Analytics, Healthcare Policy April 8, 2024

Perverse Incentives Drive Patient Costs for Out-of-Network Care

by Barry P Chaiken, MD

The recent New York Times investigation into the practices of MultiPlan, a little-known data analytics firm that works with major health insurers to determine reimbursements for out-of-network medical claims, highlights the dangers of perverse incentives that emphasize profits over the welfare of patients.

The Times investigation revealed several alarming findings:

  • Patients hit with unexpectedly large bills sometimes forgo care or cease long-term treatment while experiencing unfair appeals processes.
  • MultiPlan’s recommended payments not only push back against known overbillers but can also squeeze smaller physician and ancillary practices.
  • Insurers pitch MultiPlan to employers to control costs, but the fees can be onerous and unpredictable, funneling savings away from self-insured employees.
  • According to MultiPlan documents made public by a federal judge, insurers can influence MultiPlan’s purportedly independent payment recommendations. That generally means paying even less to providers and making more in fees.
  • Former employees at MultiPlan described a numbers-driven culture that encouraged locking in unreasonably low payments and tied their bonuses to the reductions.
  • Regulators rarely intervene, and the administration of employer-funded health plans is mostly exempt from state regulations (ERISA Act of 1974). Enforcement primarily falls to an agency within the federal Department of Labor, which has one investigator for every 8,800 health plans.

Patient Victims

The story of Mary Reinbold Jerome, a woman from Yonkers, N.Y., who was diagnosed with ovarian cancer and received treatment at an out-of-network hospital, is a stark example of the real-world consequences of these practices. Despite having insurance, Jerome was billed tens of thousands of dollars for her treatment. Her complaint to the state attorney general’s office helped prompt an industrywide investigation, which found that insurers were using a subsidiary of UnitedHealth called Ingenix to lower their payments and shift costs to patients unfairly.

While the investigation led to settlements and reforms, the Times found that MultiPlan has emerged as a dominant player in the years since, using similar tactics to benefit insurers and private equity firms at the expense of patients and providers. The incentive structure is clear: the lower the reimbursement, the higher the fees for MultiPlan and the insurers.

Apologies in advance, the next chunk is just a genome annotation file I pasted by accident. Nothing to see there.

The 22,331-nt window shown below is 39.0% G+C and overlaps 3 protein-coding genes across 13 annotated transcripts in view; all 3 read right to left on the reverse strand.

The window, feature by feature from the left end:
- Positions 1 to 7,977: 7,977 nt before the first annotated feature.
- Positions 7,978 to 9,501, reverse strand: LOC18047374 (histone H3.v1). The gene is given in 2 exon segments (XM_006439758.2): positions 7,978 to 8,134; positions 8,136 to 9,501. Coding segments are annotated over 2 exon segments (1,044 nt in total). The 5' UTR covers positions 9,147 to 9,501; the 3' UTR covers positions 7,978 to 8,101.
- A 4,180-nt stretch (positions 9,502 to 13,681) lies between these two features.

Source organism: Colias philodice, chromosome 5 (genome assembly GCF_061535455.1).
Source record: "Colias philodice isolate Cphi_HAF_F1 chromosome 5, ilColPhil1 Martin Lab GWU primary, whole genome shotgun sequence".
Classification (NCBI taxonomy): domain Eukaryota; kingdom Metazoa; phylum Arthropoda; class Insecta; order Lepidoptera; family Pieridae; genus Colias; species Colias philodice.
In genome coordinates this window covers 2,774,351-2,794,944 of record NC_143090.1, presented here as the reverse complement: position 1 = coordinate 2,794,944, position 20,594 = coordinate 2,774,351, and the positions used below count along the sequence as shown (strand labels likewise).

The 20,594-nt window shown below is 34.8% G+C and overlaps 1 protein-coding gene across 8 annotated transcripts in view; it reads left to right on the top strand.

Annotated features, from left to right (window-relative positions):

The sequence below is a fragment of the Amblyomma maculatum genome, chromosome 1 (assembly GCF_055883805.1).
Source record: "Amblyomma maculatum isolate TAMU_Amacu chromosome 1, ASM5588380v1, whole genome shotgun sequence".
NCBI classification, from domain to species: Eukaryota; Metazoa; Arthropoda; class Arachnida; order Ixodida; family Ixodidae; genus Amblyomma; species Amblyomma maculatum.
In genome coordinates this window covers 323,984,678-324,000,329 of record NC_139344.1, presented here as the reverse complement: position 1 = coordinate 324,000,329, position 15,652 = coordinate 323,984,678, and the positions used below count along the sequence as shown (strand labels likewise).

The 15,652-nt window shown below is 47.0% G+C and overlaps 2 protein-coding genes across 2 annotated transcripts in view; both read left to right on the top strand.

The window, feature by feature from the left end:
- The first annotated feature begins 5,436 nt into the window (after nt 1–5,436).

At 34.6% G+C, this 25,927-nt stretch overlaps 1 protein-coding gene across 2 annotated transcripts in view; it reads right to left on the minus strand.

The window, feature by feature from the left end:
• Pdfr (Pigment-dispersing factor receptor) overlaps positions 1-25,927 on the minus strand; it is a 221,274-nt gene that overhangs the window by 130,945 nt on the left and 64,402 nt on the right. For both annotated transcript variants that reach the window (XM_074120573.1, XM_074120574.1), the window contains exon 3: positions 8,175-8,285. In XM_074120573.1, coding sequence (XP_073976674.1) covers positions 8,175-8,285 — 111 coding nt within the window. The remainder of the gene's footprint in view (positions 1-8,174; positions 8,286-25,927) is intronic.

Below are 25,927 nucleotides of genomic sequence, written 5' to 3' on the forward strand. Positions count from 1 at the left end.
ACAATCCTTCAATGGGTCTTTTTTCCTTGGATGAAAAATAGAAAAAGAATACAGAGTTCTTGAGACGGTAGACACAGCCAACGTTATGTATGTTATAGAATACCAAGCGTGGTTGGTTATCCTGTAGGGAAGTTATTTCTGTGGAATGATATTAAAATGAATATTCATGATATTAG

Impact of Private Equity

The growing influence of private equity in the healthcare sector significantly contributes to prioritizing profits over patient care. Over the past decade, private equity firms have increasingly invested in healthcare organizations, including hospitals, physician practices, insurers, and ancillary services. These firms typically aim to maximize returns for their investors within a relatively short timeframe, often by implementing cost-cutting measures and leveraging economies of scale. These firms also burden their companies with massive debt that limits their ability to provide proper staffing, upgrade infrastructure, and expand essential services.

While private equity involvement can sometimes lead to increased efficiency and improved access to capital, it can also create perverse incentives that prioritize short-term financial gains over the long-term well-being of patients and the stability of healthcare providers. The MultiPlan case is just one example of how private equity-backed firms can exploit the healthcare system for profit with little regard for the consequences patients and providers face.

This profit-driven approach to healthcare reimbursements is simply unacceptable. Patients who purchase health insurance should not be burdened with excessive payments because they seek care outside the usual provider network. Charges for out-of-network care need to be strongly regulated, including a cap on out-of-pocket patient payments.

Perverse Financial Incentives

Moreover, the financial incentives for companies like MultiPlan and health insurers to artificially lower reimbursements must be removed. There should be limitations on the dollar amount these firms can obtain from the so-called “savings” generated by their practices. The current system encourages them to lowball recommended reimbursements to increase their profits, with little regard for their impact on patients and providers.

As a physician, I believe that proper patient care should always take precedence over profits. The increasing involvement of private equity firms in the healthcare sector, with their singular focus on maximizing returns, is a worrying trend that demands closer scrutiny and regulation.

It is time for policymakers to act and implement stronger regulations for companies that provide healthcare reimbursement services, especially those that are for-profit firms. The incentives are too strong for these companies to emphasize profits over patient care, and the consequences for patients and the healthcare system are too severe to ignore.

The story of Mary Reinbold Jerome and the countless other patients who have been hit with unexpected bills and forced to make difficult choices about their care should serve as a wake-up call. We must work together to create a fairer, more transparent healthcare reimbursement system that prioritizes patient well-being over corporate profits. Only then can we ensure that all patients have access to the care they need without fearing financial ruin.

Source: Insurers Reap Hidden Fees by Slashing Payments. You May Get the Bill, NY Times, April 7, 2024

I look forward to your thoughts, so please submit your comments in this post and subscribe to my bi-weekly newsletter Future-Primed Healthcare on LinkedIn.

Leave a comment

This site uses Akismet to reduce spam. Learn how your comment data is processed.